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THE key to Singapore staying united is for the country to get its politics right, said Prime Minister Lee Hsien Loong at the lunch-time rally of the People's Action Party (PAP) on Tuesday.
He called on citizens to vote for the right candidates on Friday - people who could steer Singapore in the right direction for years to come.
"You do it wrong and wrong people are in charge, or you vote against good people and discourage good people from serving, the country goes wrong and it's very hard to come back again," he told the large crowd gathered outside UOB Plaza in Raffles Place.
He stressed that Singapore's political system must be an honest one, with clean and truthful politicians, and the politics had to serve the interests of the people both today and well into the future.
"If you're not honest and clean, if you have a black mark - whether people know it or not - please stay out of politics," he said.
At this point, Mr Lee, the PAP's secretary-general, said he was surprised to read the comments made by Singapore Democratic Party chief Chee Soon Juan at a rally held at the same venue a day earlier.
Dr Chee, a candidate for Holland-Bukit Timah group representation constituency, had said at his party's lunch-time rally: "The PAP sues us for defamation. I say, reputation is temporary. Character is permanent."
In response, the prime minister said: "I agree. I think Dr Chee has every reason to know that character is permanent (and) doesn't change."
Still on the issue of clean politics, Mr Lee said Singapore could not afford to be corrupt or to have wrongdoing in the government or other places of authority, and then alluded to the Workers' Party-run Aljunied-Hougang-Punggol East Town Council, which has come under fire for how it has managed its finances and accounts in the last few years.
"We have the Auditor-General's Office to keep the government straight and keep our statutory boards straight, and once in a while, to find out if our town councils are straight or not," he said, adding that both the PAP and opposition should have the same high standards when it came to dealing with corruption.
He then recounted that the late founding prime minister Lee Kuan Yew had, during his 90th birthday celebration in Parliament House two years ago, told MPs from both the ruling party and opposition that it was crucial to keep the Singapore system clean.
PM Lee added: "You may be running the government or ministry, you can be in a statutory board or town council, it doesn't matter. Whatever level you are at, uphold high standards and keep it clean. And don't say 'I didn't go to jail, so I'm okay'."
He also emphasised that Singapore's politics had to take care of the people for the long haul, not just the present.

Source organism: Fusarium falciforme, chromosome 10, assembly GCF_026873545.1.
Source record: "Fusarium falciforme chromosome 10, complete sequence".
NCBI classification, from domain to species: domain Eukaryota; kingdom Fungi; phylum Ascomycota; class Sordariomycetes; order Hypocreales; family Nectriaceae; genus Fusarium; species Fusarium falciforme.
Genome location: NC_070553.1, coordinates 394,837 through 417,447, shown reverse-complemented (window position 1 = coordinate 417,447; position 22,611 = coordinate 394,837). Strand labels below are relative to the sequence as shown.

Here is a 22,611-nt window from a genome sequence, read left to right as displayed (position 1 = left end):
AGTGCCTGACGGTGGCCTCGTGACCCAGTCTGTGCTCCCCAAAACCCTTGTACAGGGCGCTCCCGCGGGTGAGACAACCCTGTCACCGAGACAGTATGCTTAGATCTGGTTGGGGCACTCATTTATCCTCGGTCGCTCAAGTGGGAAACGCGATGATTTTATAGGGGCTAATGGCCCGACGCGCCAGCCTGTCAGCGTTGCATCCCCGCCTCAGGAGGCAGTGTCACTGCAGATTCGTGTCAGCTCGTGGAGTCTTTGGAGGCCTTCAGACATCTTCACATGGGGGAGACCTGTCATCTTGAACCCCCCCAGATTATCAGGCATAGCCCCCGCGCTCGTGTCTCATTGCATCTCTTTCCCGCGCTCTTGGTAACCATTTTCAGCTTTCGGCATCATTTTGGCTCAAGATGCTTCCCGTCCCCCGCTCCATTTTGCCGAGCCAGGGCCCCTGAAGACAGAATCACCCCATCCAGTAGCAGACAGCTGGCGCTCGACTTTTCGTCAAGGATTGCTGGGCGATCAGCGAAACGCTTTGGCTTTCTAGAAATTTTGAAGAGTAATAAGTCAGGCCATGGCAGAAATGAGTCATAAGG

"I write cheques, tomorrow someone else can pay. Anybody can do that. But if I want to worry about tomorrow as well, then I have to balance, have trade-offs, sacrifice, plan and work hard. And actually, only the PAP does this. For the opposition parties, tomorrow is after the GE. Worry later."
The opposition parties have proposed many ideas during the campaign, ranging from free health care to S$300 in cash to the elderly and young people, as well as a minimum wage system.
Mr Lee said that, when asked who would fund all these plans, these opposition parties said companies and the rich would pay, and that it was possible to dip into the "hundreds of billions" of dollars in the reserves if the need arose.
"If it were so simple, why do you think the PAP was not doing all this? Are we so stupid?" he asked, to loud cheers and applause.
Singapore's politics was also about being able to have a good government in place, with the right people leading the way.
Mr Lee downplayed the claim by Png Eng Huat, the WP's incumbent candidate in Hougang, who said that the civil service would be able to run Singapore even in the absence of a sitting government.
"He says, 'Don't worry, look at Thailand, they have military coups, they're okay'," said Mr Lee. "If that's the WP's measure of good politics and success, and if ever the WP becomes the government of Singapore, I say liao (Hokkien for finished)," he said.
"Make no mistake about it, they aspire to be the government. Why should they not? But we are entitled to ask, 'What are you capable of? Don't go and write soft words in your manifesto and say you don't aspire to be the government but tell people, 'One day, I'll be the government, just give me a chance'."
Singapore needs the "best possible team" with a deep bench, not an opposition that claims it is not ready to form the government but asks for the votes as a form of "insurance".
Keeping up the insurance analogy, Mr Lee added: "Insurance is good, but you must buy the right insurance from the right company. But if your insurance company is an opposition party - no track record, or worse, doesn't know how to handle money, not interested in you and only wants your commission - you pay your premium now, you feel okay, but one day, you run into trouble and you look for the insurance company to pay out. Then, you know you're in trouble."
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